Studies show that praying the rosary slows down your heart rate and is good for your blood pressure. Adoration does the same. So do your body a favor—pray the rosary. Adore Jesus in the Blessed Sacrament.
Clearly suffering becomes a fact of life for many in old age. It is crucial that we come to understand suffering. Saint John Paul II, in his apostolic letter, Salvifici Doloris said, “The Redeemer suffered in place of man and for man. Every man has his own share in the Redemption…In bringing about the Redemption through suffering, Christ has also raised human suffering to the level of the Redemption. Thus each man, in his suffering, can also become a sharer in the redemptive suffering of Christ.”
Have you noticed how many of the handicapped have a joy, a simplicity, even in the face of severe physical limitations? It speaks of their trust in a God who does not abandon us in our suffering. They have a great deal to teach us.
In popular piety, we speak of the “Dormition,” the “falling asleep” of the Blessed Virgin Mary. Peaceful, effortless, without fear—much as we fall asleep at night. Totally confident of God’s love. She awakens in the next world—a peaceful transition to Heaven. “Mother Mary, be with us at the hour of our death.”
Do all you can to grow in your love for our Blessed Mother. She is our powerful intercessor, our loving Mother. To grow in our love for her is to grow closer to her Son Jesus.
There’s a country and western song that talks about living until the day we die. And there’s a certain wisdom there. If I wake up tomorrow morning, that means God has a plan for me for that day. He wants me alive. So may we live out each day with all the faith, hope and joy that God gives us.
The always-positive Saint John Paul II speaks of the vocation of the elderly: “To turn our attention to the aging is to realize how much they are a part of God’s plan for the world, with their mission to fulfill, their unique contribution to make, their problems to solve, their burdens to bear.” (ADDRESS OF JOHN PAUL II TO THE PARTICIPANTS IN THE INTERNATIONAL FORUM ON ACTIVE AGING)
Aging teaches us that our value is not in production but in being a child of God.
The Music Man has a famous song that Professor Harold Hill sings. It goes “A sadder but wiser girl for me.” He does not sing it with the best of intentions, but to an extent that phrase describes all of us. Only our Blessed Mother is sinless. All of us have sinned. As we age, we are naturally led to thank God that we did not die in our sins, that we have time and opportunity to return to Him.
I believe a minimizing of our sins (“Everybody’s doing it; it’s no big deal.”) keeps us from profound gratitude to God for saving us. If we think we haven’t sinned, then we don’t experience our need for salvation and the incredible freedom and joy that God’s forgiveness gives us.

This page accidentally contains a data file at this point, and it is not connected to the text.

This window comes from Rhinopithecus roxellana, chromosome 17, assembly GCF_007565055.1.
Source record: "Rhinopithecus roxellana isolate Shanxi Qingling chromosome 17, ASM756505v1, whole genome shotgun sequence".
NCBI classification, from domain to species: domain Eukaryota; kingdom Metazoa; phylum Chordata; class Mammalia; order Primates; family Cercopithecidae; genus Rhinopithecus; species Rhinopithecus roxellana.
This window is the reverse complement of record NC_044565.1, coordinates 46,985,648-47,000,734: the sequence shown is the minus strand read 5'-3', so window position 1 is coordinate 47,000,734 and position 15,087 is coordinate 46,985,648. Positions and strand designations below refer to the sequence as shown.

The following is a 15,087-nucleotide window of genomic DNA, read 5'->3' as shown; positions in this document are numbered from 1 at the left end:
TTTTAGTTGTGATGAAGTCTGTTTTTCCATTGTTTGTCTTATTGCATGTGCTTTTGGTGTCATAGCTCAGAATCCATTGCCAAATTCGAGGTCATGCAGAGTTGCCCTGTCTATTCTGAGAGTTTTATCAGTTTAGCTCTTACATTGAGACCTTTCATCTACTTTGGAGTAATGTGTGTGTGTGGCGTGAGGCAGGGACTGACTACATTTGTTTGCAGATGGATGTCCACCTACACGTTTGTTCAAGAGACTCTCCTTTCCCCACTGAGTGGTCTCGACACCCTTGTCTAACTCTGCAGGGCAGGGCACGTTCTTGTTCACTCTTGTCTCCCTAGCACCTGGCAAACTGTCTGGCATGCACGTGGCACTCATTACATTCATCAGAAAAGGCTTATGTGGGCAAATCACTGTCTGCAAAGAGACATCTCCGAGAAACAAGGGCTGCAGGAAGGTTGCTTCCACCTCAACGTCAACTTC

An experience of our past sins and mistakes can be a great motivator for future virtue (“I’ve done that, and I’m never going back there again!”)
One grace that hopefully comes to us after a sin, a turning away from God, is compassion for others with their struggles. As the saying has it, “There but for fortune go you and I.”
“…where sin increased, grace overflowed all the more” (Romans 5:20). In fact, God loves us so much that He uses even our sins in our favor. Great sinners often become great saints—Saint Augustine comes to mind. They direct their passion to the pursuit of holiness. Saint Paul is a good example. Let us take from their lives a resolve not to live our life by half-measures—to give all we are to loving God and our neighbor.
Studies show that people of faith, who believe most strongly in the next world, are also the ones most involved in helping this world. It seems that believing life in this world is preparing you for the next makes this world even more precious to you.
I love the growing literature on Near Death Experiences—where someone medically “dies” and is brought back to life. I have been privileged during my years as a priest to hear many first-hand accounts from people. They all say they have never experienced such Love, and now have no fear of dying. The experience changes them forever and gives hope to those of us who have not had that experience.
Those who have had a near-death experience speak of meeting a “Being of Light,” and that nothing can be hidden from this light; their entire life is there in review. They say they were totally known and totally loved. But they also say in this light everything is judged justly and truly. It’s encouraging and sobering, all at the same time.